Genetic Health Markers

By looking at your complete genetic code, geneticists can identify slight variations, known as genetic markers. By studying these genetic markers, scientists have found links between certain genetic traits and particular inherited diseases or conditions.

Genetic markers provide valuable information and can also be used in genetic engineering, which allows defective DNA sequences to be replaced with healthy, normal DNA sequences. Genetic markers are also useful in pharmaceutical research. By looking at genetic markers in cancer cells for example, researchers are able to predict how well a cancer treatment drug will work.

What are Genetic Markers

Genetic markers are DNA sequences that can be used to understand the relationship between a disease and a cause, specifically when the disease is inherited. Inherited diseases, also known as genetic disorders, are caused by certain abnormalities in chromosomes or genes. Some disorders are specifically identified depending on whether genetic markers are paternal or maternal.

How Researchers Understand DNA Genetic Markers

Certain abnormalities at specific locations in your genetic makeup may indicate a genetic disposition for an inherited disease that runs in your family. DNA collected may be from any human sample suitable for testing, including blood, semen, urine or saliva. Scientists have identified DNA genetic markers in the blood which indicate a predisposition for autism and mental retardation.

Identifying Genetic Disorders with DNA Genetic Markers

Some genetic disorders or inherited diseases you may have heard of include:

  • achondroplasia
  • Aicardi syndrome
  • cystic fibrosis
  • Huntington’s disease
  • Klinefelter syndrome
  • Rett’s syndrome
  • sickle-cell anemia
  • spinal muscular atrophy
  • Tay-Sachs disease.

For a genetic marker to be useful, the marker must be polymorphic, with two or more different alleles at the same gene locus. An allele is a version of a gene that can have several alternative versions that are responsible for different characteristics, called phenotypes. For example, different alleles are responsible for various eye colors.

Genetic disorders may be caused by something that went wrong during meiosis, the process in which DNA divides and the number of chromosomes per cell is cut in half. Defective genes can also simply be inherited from the parent, either when a defective gene is dominant or two healthy carriers both reproduce with a defective recessive gene.

Genetic Markers Indicate Increased Risk of Breast Cancer

In May 2008, researchers at the Memorial Sloan-Kettering Cancer Center discovered a genetic marker for breast cancer. Although the findings do not have immediate treatment implications for women with cancer, the research may indicate additional DNA sequences linked to the disease. Women with the DNA genetic marker are 1.4 times more likely to develop breast cancer over the course of their life than women who do not have the genetic marker present.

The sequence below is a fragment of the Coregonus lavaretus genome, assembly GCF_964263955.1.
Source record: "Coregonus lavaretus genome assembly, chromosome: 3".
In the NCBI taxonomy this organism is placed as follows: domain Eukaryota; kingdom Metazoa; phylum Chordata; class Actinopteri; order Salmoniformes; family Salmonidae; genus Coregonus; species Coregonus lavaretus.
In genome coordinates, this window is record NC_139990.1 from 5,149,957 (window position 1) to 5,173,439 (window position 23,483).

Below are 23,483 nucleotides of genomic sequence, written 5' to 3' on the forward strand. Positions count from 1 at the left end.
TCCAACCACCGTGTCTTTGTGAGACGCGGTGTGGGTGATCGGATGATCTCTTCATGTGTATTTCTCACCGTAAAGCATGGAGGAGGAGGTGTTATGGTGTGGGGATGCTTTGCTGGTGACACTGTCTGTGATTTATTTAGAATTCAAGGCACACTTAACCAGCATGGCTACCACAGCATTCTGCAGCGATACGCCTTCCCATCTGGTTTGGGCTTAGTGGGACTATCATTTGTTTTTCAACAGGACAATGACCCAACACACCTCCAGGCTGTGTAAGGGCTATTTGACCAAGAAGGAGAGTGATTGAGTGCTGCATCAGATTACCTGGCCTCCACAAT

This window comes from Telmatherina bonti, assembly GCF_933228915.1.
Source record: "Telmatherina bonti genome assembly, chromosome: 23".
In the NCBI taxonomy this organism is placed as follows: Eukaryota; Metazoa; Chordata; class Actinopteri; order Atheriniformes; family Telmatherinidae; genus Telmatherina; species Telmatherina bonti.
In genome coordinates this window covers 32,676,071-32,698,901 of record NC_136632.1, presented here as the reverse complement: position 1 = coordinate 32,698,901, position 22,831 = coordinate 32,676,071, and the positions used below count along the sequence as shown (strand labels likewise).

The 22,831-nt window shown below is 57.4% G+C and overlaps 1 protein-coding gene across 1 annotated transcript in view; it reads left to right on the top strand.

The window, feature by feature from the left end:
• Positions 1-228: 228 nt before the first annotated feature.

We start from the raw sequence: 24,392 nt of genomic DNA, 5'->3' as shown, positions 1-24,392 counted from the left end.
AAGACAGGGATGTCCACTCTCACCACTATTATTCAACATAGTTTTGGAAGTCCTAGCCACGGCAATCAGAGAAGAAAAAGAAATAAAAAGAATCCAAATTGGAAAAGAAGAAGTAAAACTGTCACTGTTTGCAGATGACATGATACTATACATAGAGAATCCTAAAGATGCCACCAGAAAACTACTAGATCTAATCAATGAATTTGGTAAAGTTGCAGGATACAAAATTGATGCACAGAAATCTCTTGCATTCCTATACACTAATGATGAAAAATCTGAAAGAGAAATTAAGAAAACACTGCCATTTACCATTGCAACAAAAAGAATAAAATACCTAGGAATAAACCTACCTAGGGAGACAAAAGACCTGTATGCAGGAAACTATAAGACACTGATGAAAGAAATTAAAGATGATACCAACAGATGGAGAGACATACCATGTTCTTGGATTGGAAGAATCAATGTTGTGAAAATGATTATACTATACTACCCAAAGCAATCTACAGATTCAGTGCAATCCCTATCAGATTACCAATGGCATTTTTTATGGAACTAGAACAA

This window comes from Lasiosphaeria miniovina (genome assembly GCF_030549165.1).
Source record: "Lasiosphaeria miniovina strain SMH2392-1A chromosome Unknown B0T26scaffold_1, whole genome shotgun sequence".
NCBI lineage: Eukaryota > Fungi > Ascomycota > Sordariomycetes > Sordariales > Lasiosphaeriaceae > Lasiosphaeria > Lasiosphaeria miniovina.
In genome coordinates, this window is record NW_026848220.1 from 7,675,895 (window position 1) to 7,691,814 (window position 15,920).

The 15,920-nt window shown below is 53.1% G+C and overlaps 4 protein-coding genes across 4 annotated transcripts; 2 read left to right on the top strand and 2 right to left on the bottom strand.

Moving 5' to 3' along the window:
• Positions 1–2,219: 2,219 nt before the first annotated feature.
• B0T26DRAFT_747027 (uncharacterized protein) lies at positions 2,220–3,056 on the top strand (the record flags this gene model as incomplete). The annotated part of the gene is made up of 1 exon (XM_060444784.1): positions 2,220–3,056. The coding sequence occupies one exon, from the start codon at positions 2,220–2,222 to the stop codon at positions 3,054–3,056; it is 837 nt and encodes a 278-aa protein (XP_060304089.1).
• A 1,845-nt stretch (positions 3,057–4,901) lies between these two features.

Privacy and Discrimination Issues and DNA Genetic Testing

Some critics of DNA testing do not believe that receiving information about genetic predisposition for diseases is positive and empowering. Instead, privacy and discrimination issues are the heart of their concern. Could an insurance company deny you insurance because you have a high likelihood of developing cancer? Could you be denied a job because your mother and all three of your sisters had breast cancer?

The impact of distributing such information could be much more complicated than receiving depressing news or putting preventative lifestyle changes into place. Unfortunately, until genetic researchers know how to prevent all genetic conditions and inherited diseases discovered by genetic markers, privacy and discrimination issues will continue to be a concern.

Resources

Godfrey, M. (n.d.). Ways to protect people from discrimination based on genetic information. Retrieved September 21, 2008, from the Gene Forum Web site: http://www.geneforum.org/node/538.

National Institute of Neurological Disorders and Stroke Staff. (2008). Blood markers associated with autism and mental retardation. Retrieved September 21, 2008, from the National Institute of Neurological Disorders and Stroke Web site: http://www.ninds.nih.gov/news_and_events/press_releases/pressrelease_autism_042501.htm.

NPR Staff. (2008). Genetic marker linked to breast cancer. Retrieved September 21, 2008, from the NPR Web site: http://www.npr.org/templates/story/story.php?storyId=87984350.